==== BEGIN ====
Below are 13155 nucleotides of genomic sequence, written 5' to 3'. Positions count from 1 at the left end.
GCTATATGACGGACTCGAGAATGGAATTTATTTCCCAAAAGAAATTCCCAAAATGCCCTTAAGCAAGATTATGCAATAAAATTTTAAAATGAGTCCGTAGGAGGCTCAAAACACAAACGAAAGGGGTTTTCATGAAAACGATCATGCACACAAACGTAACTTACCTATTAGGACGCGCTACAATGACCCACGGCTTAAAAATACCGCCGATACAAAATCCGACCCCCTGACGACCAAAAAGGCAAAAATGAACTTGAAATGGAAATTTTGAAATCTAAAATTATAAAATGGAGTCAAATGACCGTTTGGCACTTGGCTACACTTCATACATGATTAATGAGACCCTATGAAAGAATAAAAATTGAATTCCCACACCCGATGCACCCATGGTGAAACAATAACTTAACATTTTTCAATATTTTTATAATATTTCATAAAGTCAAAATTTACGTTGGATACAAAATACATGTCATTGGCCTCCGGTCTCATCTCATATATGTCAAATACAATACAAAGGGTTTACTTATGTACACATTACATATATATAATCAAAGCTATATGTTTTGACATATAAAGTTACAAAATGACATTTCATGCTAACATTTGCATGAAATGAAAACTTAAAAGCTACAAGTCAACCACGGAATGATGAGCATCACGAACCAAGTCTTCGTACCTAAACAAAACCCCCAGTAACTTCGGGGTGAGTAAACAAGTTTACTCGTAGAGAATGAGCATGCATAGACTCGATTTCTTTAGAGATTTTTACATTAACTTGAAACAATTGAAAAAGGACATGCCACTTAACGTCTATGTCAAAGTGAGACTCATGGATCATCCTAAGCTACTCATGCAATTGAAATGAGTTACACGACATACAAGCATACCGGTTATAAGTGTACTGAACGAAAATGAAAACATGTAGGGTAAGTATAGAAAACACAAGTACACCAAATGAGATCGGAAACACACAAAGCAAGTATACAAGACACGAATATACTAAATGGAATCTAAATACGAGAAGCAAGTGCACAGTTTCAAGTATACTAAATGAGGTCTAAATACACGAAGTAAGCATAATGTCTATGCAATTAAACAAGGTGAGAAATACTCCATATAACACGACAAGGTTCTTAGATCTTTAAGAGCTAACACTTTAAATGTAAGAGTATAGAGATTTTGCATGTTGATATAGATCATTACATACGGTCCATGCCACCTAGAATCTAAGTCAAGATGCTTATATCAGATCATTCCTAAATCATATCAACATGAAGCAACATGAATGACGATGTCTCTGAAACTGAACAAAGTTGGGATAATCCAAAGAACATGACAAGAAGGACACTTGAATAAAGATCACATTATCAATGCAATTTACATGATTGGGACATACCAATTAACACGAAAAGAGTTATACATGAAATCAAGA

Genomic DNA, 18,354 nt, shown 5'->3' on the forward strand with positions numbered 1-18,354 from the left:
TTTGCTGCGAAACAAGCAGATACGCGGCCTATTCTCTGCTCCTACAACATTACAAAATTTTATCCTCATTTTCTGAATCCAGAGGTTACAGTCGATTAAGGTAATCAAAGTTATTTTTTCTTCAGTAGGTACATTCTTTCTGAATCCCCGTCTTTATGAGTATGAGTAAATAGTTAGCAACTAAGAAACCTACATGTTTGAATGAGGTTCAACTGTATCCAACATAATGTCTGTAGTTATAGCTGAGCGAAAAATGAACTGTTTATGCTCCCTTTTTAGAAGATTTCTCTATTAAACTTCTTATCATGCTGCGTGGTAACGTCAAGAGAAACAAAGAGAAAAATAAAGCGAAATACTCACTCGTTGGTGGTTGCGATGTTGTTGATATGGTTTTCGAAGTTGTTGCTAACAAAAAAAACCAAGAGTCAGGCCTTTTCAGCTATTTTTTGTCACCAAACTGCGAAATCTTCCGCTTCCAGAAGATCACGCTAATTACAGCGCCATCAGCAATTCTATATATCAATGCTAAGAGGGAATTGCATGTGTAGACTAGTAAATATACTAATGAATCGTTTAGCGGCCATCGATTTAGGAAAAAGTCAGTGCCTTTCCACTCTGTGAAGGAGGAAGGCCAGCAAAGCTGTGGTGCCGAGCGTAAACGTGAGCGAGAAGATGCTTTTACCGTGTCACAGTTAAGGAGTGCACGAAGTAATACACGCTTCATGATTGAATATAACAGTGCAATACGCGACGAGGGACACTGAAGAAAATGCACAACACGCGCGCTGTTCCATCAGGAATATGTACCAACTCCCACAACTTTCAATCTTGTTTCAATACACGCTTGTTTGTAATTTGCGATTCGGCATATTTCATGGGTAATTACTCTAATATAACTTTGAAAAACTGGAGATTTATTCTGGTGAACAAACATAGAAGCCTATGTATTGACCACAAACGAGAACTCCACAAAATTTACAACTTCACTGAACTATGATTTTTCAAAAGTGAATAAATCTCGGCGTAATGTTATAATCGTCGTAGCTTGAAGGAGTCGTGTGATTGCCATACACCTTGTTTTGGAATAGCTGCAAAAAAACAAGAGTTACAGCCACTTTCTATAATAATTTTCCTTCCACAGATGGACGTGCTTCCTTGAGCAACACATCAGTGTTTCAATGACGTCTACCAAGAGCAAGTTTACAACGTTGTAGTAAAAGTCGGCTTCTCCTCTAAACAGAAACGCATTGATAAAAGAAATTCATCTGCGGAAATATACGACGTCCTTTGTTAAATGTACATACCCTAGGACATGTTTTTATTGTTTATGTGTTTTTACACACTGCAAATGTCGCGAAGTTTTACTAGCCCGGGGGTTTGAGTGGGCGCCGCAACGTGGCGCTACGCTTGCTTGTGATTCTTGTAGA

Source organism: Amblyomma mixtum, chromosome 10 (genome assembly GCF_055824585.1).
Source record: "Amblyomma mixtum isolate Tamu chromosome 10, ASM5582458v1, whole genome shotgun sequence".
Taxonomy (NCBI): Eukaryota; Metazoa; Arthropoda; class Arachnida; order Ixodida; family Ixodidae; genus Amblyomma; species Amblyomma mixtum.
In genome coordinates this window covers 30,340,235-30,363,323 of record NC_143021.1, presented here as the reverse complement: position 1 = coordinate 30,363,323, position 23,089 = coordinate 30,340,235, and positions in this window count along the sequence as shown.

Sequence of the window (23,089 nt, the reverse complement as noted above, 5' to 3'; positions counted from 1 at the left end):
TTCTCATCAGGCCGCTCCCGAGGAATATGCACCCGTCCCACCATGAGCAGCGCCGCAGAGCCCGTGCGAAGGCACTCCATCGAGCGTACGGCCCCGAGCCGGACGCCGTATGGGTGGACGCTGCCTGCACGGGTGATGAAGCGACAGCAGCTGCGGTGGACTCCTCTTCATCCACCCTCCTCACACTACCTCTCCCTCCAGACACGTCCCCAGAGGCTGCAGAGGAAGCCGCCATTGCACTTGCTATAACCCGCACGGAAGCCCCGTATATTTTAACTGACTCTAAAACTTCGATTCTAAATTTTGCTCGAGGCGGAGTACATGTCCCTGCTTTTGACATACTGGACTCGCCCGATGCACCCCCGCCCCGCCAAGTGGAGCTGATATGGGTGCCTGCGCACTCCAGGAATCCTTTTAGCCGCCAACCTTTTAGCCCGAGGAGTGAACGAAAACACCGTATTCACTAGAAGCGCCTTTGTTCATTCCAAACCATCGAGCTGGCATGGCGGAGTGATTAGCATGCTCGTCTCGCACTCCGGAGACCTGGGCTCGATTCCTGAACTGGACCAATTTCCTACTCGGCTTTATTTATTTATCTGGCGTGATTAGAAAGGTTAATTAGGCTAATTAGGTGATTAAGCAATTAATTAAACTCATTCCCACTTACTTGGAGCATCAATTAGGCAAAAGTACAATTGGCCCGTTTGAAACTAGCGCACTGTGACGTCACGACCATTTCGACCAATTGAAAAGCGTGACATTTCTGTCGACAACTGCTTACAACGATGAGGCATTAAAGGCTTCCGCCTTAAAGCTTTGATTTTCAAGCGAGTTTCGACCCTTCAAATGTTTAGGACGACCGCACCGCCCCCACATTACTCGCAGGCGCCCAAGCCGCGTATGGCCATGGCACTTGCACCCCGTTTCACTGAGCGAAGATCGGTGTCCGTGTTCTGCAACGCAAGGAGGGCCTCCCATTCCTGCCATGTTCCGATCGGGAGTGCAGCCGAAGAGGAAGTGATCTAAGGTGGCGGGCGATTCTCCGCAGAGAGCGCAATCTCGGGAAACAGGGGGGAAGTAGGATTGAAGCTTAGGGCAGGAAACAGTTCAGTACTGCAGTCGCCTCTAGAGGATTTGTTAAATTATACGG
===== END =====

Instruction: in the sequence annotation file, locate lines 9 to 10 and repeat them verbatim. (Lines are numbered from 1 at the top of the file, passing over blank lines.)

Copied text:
Sequence of the window (23,089 nt, the reverse complement as noted above, 5' to 3'; positions counted from 1 at the left end):
TTCTCATCAGGCCGCTCCCGAGGAATATGCACCCGTCCCACCATGAGCAGCGCCGCAGAGCCCGTGCGAAGGCACTCCATCGAGCGTACGGCCCCGAGCCGGACGCCGTATGGGTGGACGCTGCCTGCACGGGTGATGAAGCGACAGCAGCTGCGGTGGACTCCTCTTCATCCACCCTCCTCACACTACCTCTCCCTCCAGACACGTCCCCAGAGGCTGCAGAGGAAGCCGCCATTGCACTTGCTATAACCCGCACGGAAGCCCCGTATATTTTAACTGACTCTAAAACTTCGATTCTAAATTTTGCTCGAGGCGGAGTACATGTCCCTGCTTTTGACATACTGGACTCGCCCGATGCACCCCCGCCCCGCCAAGTGGAGCTGATATGGGTGCCTGCGCACTCCAGGAATCCTTTTAGCCGCCAACCTTTTAGCCCGAGGAGTGAACGAAAACACCGTATTCACTAGAAGCGCCTTTGTTCATTCCAAACCATCGAGCTGGCATGGCGGAGTGATTAGCATGCTCGTCTCGCACTCCGGAGACCTGGGCTCGATTCCTGAACTGGACCAATTTCCTACTCGGCTTTATTTATTTATCTGGCGTGATTAGAAAGGTTAATTAGGCTAATTAGGTGATTAAGCAATTAATTAAACTCATTCCCACTTACTTGGAGCATCAATTAGGCAAAAGTACAATTGGCCCGTTTGAAACTAGCGCACTGTGACGTCACGACCATTTCGACCAATTGAAAAGCGTGACATTTCTGTCGACAACTGCTTACAACGATGAGGCATTAAAGGCTTCCGCCTTAAAGCTTTGATTTTCAAGCGAGTTTCGACCCTTCAAATGTTTAGGACGACCGCACCGCCCCCACATTACTCGCAGGCGCCCAAGCCGCGTATGGCCATGGCACTTGCACCCCGTTTCACTGAGCGAAGATCGGTGTCCGTGTTCTGCAACGCAAGGAGGGCCTCCCATTCCTGCCATGTTCCGATCGGGAGTGCAGCCGAAGAGGAAGTGATCTAAGGTGGCGGGCGATTCTCCGCAGAGAGCGCAATCTCGGGAAACAGGGGGGAAGTAGGATTGAAGCTTAGGGCAGGAAACAGTTCAGTACTGCAGTCGCCTCTAGAGGATTTGTTAAATTATACGG